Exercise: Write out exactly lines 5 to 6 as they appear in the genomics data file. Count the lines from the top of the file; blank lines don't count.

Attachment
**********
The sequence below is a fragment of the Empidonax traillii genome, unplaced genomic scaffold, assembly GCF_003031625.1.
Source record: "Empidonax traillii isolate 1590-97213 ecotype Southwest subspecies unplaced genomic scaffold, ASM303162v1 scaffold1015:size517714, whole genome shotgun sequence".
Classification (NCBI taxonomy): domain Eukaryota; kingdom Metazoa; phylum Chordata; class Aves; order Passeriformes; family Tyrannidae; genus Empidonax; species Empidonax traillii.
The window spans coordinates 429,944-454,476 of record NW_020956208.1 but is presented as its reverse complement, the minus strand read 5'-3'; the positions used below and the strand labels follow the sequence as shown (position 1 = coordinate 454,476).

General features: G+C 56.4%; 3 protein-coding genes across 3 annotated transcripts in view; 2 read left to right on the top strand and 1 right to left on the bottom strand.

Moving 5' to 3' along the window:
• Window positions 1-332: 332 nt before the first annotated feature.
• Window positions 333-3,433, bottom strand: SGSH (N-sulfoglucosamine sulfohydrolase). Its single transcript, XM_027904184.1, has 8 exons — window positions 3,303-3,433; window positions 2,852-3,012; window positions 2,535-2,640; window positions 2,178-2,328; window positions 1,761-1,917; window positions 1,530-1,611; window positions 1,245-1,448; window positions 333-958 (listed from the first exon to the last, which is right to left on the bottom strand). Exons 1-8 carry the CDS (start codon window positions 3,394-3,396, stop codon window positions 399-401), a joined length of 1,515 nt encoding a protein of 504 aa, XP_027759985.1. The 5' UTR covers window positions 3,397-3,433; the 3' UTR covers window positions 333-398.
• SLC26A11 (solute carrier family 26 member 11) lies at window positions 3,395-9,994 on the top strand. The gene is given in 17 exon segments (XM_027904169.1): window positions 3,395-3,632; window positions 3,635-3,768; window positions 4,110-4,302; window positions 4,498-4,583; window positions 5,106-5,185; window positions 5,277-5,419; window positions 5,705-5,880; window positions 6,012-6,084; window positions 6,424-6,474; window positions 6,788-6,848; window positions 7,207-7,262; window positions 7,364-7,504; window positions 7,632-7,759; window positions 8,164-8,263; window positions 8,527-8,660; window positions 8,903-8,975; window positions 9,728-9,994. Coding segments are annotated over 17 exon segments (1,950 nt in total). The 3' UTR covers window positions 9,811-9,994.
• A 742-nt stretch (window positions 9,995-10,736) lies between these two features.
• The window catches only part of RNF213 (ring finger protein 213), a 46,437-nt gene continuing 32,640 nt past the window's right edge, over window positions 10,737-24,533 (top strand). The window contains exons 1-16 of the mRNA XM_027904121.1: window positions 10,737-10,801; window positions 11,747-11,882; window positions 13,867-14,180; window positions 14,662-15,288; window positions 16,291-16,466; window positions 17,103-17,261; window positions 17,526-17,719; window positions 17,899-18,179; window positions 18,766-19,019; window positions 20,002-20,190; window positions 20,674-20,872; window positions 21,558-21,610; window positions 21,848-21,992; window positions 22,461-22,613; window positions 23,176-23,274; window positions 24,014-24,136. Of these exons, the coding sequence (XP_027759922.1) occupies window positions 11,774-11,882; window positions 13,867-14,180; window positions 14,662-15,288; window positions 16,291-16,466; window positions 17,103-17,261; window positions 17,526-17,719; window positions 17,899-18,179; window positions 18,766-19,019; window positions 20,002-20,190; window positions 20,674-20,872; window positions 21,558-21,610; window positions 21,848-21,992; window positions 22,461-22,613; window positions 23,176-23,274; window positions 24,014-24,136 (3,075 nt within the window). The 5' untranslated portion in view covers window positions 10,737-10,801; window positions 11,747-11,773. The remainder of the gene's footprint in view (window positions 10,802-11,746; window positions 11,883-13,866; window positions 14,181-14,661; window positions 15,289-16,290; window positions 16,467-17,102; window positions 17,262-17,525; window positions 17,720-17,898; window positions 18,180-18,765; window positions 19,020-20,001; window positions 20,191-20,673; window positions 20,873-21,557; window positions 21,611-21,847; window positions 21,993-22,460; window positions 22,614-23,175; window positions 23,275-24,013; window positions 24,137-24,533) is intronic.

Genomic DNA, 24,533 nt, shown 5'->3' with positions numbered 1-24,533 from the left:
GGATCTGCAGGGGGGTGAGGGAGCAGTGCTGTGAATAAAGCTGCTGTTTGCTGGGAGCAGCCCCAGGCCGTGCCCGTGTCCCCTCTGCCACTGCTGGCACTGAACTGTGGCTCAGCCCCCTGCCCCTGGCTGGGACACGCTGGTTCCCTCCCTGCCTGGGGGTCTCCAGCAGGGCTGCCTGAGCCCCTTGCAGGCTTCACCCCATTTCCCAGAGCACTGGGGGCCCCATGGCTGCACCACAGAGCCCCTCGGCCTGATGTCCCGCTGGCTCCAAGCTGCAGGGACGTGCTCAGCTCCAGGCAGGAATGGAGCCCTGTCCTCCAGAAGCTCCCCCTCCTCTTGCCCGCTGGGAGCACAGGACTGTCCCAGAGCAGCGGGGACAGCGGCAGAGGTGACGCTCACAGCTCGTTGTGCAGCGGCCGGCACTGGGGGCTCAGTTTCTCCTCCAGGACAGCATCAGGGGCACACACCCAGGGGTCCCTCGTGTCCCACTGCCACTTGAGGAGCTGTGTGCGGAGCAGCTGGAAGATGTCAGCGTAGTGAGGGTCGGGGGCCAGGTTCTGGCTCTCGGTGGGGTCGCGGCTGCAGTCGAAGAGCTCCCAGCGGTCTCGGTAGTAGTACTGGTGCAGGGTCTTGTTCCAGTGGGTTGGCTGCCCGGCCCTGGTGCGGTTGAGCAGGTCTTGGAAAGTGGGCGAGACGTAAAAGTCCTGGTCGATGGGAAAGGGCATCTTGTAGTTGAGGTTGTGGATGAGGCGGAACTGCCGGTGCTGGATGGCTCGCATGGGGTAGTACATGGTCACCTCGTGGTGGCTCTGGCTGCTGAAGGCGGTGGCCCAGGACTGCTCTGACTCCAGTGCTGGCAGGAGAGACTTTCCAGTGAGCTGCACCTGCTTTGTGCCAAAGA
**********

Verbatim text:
General features: G+C 56.4%; 3 protein-coding genes across 3 annotated transcripts in view; 2 read left to right on the top strand and 1 right to left on the bottom strand.

Moving 5' to 3' along the window: